King Charles will address members of both houses of the French parliament and will have a bilateral meeting with French president, Emmanuel Macron, during a state visit to France with the queen later this month.
The visit, originally due in March, was postponed when pension-reform protests in France spiralled into violent clashes.
The king and queen will be guests of honour at a state banquet hosted at the Palace of Versailles and will meet sports stars as France hosts the Rugby World Cup and prepares to host the 2024 Olympics.
King Charles will address senators and members of the National Assembly at the Senate during the visit between 20 and 22 September. Meanwhile, the queen, with the president’s wife, Brigitte, will launch a Franco-British literary prize at the Bibliothèque Nationale de France.
The king and Macron will attend a sustainability reception for British and French business leaders to hear more about their plans to invest in order to protect biodiversity and combat the climate crisis.
The royal couple will then travel to Bordeaux, which is home to a large number of British residents and is twinned with Bristol. The king will meet emergency workers and communities affected by the 2022 Bordeaux wildfires at the Forêt Experimentale, a site designed to monitor the responses of urban forests to global heating. He and the queen will also meet UK and French military personnel to hear more about how the two nations are collaborating on defence.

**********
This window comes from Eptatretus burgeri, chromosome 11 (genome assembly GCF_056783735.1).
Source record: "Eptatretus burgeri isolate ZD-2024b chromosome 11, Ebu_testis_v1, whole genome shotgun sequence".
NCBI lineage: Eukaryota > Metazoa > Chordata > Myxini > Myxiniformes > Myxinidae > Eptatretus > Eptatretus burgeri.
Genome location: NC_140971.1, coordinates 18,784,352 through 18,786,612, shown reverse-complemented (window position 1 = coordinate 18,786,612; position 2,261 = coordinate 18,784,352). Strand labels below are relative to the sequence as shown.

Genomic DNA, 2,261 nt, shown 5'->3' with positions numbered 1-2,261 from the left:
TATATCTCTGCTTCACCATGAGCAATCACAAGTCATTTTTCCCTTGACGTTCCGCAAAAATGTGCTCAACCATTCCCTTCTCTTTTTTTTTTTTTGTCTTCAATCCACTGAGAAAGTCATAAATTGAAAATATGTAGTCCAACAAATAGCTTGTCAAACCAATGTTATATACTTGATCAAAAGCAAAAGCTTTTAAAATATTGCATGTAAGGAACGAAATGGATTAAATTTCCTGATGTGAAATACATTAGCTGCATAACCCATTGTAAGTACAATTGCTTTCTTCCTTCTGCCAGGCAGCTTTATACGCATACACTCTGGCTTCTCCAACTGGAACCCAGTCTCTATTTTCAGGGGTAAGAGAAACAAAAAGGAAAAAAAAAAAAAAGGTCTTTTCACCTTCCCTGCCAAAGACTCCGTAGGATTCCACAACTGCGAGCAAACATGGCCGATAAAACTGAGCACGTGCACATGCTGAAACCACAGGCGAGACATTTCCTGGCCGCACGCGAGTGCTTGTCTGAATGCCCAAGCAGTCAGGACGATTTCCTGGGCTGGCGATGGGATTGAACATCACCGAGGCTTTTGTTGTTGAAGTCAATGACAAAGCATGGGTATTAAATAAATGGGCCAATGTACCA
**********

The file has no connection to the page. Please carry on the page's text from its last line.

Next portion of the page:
The Royal couple will end their tour with a visit to an organic vineyard that has pioneered a sustainable approach to winemaking. The vineyard generates its own solar energy and captures and converts the carbon dioxide it produces.
Chris Fitzgerald, deputy private secretary to the king, said: “The State visit will celebrate Britain’s relationship with France, marking our shared histories, culture and values. It will also provide an opportunity to look forwards and demonstrate the many ways the UK and France are working together, whether that be to promote and protect biodiversity, combat climate change, strengthen security and defence ties in response to the conflict in Ukraine or recognise outstanding cultural achievement.
“As well as speaking to the strength of the UK’s bilateral relationship with France, their majesties’ visit will include engagements highlighting sustainability and the power of community – key themes of importance to the citizens of both our nations.”
A senior Foreign Office official said it would be an “important” visit taking place in the context of a relationship that had been “steadily improving” since Rishi Sunak’s Paris summit with Macron in March.
“This really is an absolutely massive relationship, both government to government and people to people,” he said. “It’s what we call a full-spectrum relationship, ranging through defence, trade, migration … and a key part of it is sustainability and our work together on the environment, both with each other and in the world.”
The fact it had been rearranged so swiftly, thanks to great flexibility on both sides, he added, “is testament to how important we both see this.”
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